From Hema Malini, Sridevi to the latest Asin, Bollywood has seen many South heroines make a mark devoid of Deepika aka Meena-amma’s accent, but Shetty seems to have ignored it again. Just like he ignored all aspects about Goa apart from partying and other appearances of life, apart from flying cars in his films.

Watch the trailer here.

Limca pays tribute to the Centennial of the Indian film industry

Indian Cinema has not grown because of the Government, but despite it!”, remarked Minister of State for Information and Broadcasting, Manish Tiwari, while addressing the audience present during the release of the 24th edition of the Limca Book of Records. The book was launched on the 10th day of April, at the FICCI Auditorium, New Delhi and the book’s theme this year celebrates the Centennial of Indian Cinema, while focusing on people who have left their footprints in their respective fields of specialization.

Leading quizmaster Barry O’Brien was the anchor for the event and lived up to his title ‘Master of Ceremonies’ by keeping the audience enthralled and in splits with comments like “Are you related to my wife? She always has counter-questions”. During breaks between the sequence of events, O’Brien tested the audience on their knowledge of the Indian film industry with picture quizzes of the most popular personalities, and asking questions like “Which Indian holds the record of 50,000 fan clubs across the globe?” (Rajnikanth, for the uninitiated). O’Brien then went on to speak about how the book can help people from different backgrounds — teachers, students, quizmasters like himself, film-makers.

A short screening followed, which was a montage of the establishment of 2 decades of Coca-Cola in India, in addition to the 24th edition of the Limca Book of Records. The book boasts of over 10,000 achievements which have been compiled over 20 chapters — all of which weave inspiring stories of people from the film industry who had a thirst for more than just films, and like O’Brien aptly put it, “if the thirst is alive, then the show will go on..”, and how! Stories of not only “stars”, but also photographers, musicians, documentary film-makers, editors, cinematographers, and regional film-makers were just some of the many luminaries who have excelled in their respective fields and found their way to secure a position in the book.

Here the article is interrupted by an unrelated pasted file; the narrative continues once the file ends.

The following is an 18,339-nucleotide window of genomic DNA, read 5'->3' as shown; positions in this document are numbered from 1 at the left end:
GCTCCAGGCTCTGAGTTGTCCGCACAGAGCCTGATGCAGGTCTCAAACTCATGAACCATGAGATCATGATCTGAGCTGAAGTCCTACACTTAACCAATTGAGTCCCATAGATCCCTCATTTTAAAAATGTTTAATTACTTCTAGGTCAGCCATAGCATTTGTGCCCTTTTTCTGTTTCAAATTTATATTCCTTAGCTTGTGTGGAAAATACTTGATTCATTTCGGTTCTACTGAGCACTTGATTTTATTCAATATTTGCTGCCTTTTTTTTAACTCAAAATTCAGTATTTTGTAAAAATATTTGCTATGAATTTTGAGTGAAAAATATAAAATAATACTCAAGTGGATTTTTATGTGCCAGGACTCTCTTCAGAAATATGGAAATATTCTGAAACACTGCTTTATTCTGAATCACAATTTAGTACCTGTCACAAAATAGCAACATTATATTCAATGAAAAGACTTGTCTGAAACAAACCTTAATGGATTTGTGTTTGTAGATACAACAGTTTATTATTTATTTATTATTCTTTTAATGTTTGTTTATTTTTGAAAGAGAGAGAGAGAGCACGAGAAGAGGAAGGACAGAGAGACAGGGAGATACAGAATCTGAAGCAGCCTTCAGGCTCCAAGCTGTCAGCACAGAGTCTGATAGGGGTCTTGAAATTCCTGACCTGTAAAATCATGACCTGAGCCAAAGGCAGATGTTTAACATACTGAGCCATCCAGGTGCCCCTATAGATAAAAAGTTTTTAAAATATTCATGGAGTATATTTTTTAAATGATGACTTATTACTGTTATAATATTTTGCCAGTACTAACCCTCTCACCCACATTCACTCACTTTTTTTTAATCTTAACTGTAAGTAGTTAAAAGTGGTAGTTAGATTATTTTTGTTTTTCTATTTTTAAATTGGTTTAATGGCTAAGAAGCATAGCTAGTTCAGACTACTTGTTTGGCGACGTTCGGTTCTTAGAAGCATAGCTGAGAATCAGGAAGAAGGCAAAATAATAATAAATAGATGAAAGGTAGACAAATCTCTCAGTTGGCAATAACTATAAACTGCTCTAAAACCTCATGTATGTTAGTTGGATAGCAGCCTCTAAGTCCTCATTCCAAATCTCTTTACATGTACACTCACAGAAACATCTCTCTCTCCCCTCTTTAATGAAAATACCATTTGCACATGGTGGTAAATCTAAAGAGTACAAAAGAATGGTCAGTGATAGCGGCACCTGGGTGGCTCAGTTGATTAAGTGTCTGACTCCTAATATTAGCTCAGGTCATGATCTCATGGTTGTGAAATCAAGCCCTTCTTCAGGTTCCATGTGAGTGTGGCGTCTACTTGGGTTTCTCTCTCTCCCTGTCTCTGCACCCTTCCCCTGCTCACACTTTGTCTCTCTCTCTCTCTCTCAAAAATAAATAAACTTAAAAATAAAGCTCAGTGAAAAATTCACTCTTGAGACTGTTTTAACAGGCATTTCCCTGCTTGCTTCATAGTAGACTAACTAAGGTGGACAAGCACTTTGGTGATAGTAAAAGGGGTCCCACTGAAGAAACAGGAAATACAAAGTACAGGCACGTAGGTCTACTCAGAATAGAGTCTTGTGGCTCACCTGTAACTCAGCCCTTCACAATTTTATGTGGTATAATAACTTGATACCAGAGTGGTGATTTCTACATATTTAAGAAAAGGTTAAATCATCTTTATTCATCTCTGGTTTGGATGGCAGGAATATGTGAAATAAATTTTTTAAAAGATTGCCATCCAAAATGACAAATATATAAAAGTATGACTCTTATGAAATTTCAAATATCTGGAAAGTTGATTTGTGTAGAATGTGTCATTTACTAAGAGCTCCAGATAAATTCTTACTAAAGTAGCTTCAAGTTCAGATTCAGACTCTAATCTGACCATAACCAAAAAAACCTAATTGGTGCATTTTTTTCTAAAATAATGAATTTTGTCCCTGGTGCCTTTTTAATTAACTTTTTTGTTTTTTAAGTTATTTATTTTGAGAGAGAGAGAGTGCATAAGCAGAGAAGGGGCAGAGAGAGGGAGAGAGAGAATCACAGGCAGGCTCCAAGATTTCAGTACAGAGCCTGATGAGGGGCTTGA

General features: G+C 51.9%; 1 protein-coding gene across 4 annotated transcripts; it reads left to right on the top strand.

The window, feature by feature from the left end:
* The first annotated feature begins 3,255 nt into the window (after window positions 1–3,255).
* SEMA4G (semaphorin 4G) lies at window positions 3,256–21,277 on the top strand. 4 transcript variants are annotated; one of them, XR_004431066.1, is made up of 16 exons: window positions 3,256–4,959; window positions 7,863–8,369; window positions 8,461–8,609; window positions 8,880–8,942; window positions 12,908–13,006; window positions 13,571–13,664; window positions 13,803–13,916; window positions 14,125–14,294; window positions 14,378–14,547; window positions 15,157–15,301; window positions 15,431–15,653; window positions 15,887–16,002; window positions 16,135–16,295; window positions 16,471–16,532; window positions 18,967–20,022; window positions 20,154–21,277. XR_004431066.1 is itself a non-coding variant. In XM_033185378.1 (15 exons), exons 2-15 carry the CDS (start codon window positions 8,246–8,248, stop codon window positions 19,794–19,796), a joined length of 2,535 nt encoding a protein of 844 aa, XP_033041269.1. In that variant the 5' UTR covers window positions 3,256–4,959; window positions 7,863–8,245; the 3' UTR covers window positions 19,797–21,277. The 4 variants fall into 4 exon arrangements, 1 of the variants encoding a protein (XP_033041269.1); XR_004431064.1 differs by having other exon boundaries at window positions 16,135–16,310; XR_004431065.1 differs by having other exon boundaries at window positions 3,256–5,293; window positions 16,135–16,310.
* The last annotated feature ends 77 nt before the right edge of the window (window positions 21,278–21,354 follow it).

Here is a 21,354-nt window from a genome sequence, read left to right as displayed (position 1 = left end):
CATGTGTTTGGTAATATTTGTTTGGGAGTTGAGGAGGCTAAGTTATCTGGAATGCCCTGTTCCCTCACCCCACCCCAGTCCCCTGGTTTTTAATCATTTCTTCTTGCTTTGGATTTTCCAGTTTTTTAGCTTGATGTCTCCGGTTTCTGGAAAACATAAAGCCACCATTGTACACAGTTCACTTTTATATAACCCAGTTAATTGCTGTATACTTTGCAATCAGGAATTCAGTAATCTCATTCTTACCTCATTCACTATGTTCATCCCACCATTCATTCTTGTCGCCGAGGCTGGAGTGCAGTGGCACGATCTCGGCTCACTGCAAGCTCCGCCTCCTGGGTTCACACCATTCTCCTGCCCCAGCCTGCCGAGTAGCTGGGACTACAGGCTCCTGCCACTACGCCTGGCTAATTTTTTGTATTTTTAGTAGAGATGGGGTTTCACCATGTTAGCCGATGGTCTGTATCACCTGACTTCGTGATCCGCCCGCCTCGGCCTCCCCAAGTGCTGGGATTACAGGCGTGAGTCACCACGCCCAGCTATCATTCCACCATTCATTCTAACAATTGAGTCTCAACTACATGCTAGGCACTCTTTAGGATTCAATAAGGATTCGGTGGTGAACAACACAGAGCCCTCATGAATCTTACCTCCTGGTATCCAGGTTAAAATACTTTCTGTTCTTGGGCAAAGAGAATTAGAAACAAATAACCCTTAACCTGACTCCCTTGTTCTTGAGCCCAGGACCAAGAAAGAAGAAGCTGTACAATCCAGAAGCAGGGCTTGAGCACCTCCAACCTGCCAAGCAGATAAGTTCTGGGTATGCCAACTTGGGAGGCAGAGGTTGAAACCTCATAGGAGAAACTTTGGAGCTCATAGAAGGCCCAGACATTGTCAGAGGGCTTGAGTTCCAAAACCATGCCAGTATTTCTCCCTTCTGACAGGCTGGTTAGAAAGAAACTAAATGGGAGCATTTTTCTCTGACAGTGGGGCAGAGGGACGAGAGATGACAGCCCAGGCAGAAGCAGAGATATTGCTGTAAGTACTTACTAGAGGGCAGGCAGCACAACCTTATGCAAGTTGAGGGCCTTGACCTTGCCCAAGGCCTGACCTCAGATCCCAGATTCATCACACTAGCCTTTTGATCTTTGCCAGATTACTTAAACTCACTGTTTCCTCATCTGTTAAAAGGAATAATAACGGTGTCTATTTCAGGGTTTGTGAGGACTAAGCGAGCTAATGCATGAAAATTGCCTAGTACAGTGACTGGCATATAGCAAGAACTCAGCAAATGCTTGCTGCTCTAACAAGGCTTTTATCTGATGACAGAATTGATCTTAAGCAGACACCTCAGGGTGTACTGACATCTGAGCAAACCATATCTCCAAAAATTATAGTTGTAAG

Minister Tiwari was then welcomed with a bouquet of flowers and the ceremonial ‘tankha’, and went on to light the lamp.

Atul Singh, the President of Coca-Cola, South-West Asia, then stepped on to the dais and spoke about how each year, the jury appointed by the company diligently nominates and selects ‘People of the Year’. “Many people have contributed over the years, but we’re honoring just 20 of these people today,” he said. Members of the afore-stated jury include H.K. Dua (Member of Parliament), and film critic of South Indian cinema, Pratibha Sastri.

They say a few passions unite Indians. One of them is cinema.

Following this, a brief tribute was played, to 25 legends that are no longer in our midst, but touched our hearts and lives nonetheless. Some of these magnates included the “Iron Man” Dara Singh, T. Damodaran, A.K. Hangal, Jaspal Bhatti, Gavin Packard, Raj Kanwar, Achala Sachdeva and Jose Prakash. Out of the 20 people honored, 7 were present at the function and were then called on stage to be awarded individually — Actress Shabana Azmi, Director Jahnu Barua, Cinematographers V.K. Murthy and Santosh Sivan, Choreographer Prabhu Deva, Editor Sreekar Prasad and Documentary Filmmaker Mike Pandey.

Mike Pandey, whose film, “The Vanishing Giants”, triggered a campaign, spoke about the urgent need for documentary channels and threw light upon the alarming rate (67%) of Indians who are without information and education. “Dcoumentaries can fill that gap, being agents of change.” Pandey then went on to urge a very poker-faced Manish Tiwari to provide such a platform.

The remaining 13 people couldn’t make it to the event, as each one of them was busy shooting for their respective films — Actors Naseeruddin Shah, Kamal Haasan and Ranbir Kapoor, Directors Mira Nair, Aparna Sen, Mani Ratnam, K. Vishwanath and Adoor Gopalakrishnan, Scriptwriter Gulzar, being some of them.

This book, that strings together ‘Indian’ achievements, was launched in 1986. Since then, its objective has remained simple – providing a platform to seemingly “ordinary” Indians to portray their talent[s] in their search for excellence. Since its inception, the book has been an amalgamation of sorts – combining thrills with humor in equal measures, but simultaneously informative and perhaps even inspiring.

Twenty-eight-year-old Mangalorean, Vilas Naik painted a magnified version of the Book, within 3mins.
Twenty-eight-year-old Mangalorean, Vilas Naik painted a magnified version of the Book, within 4mins.

Katju The Incredible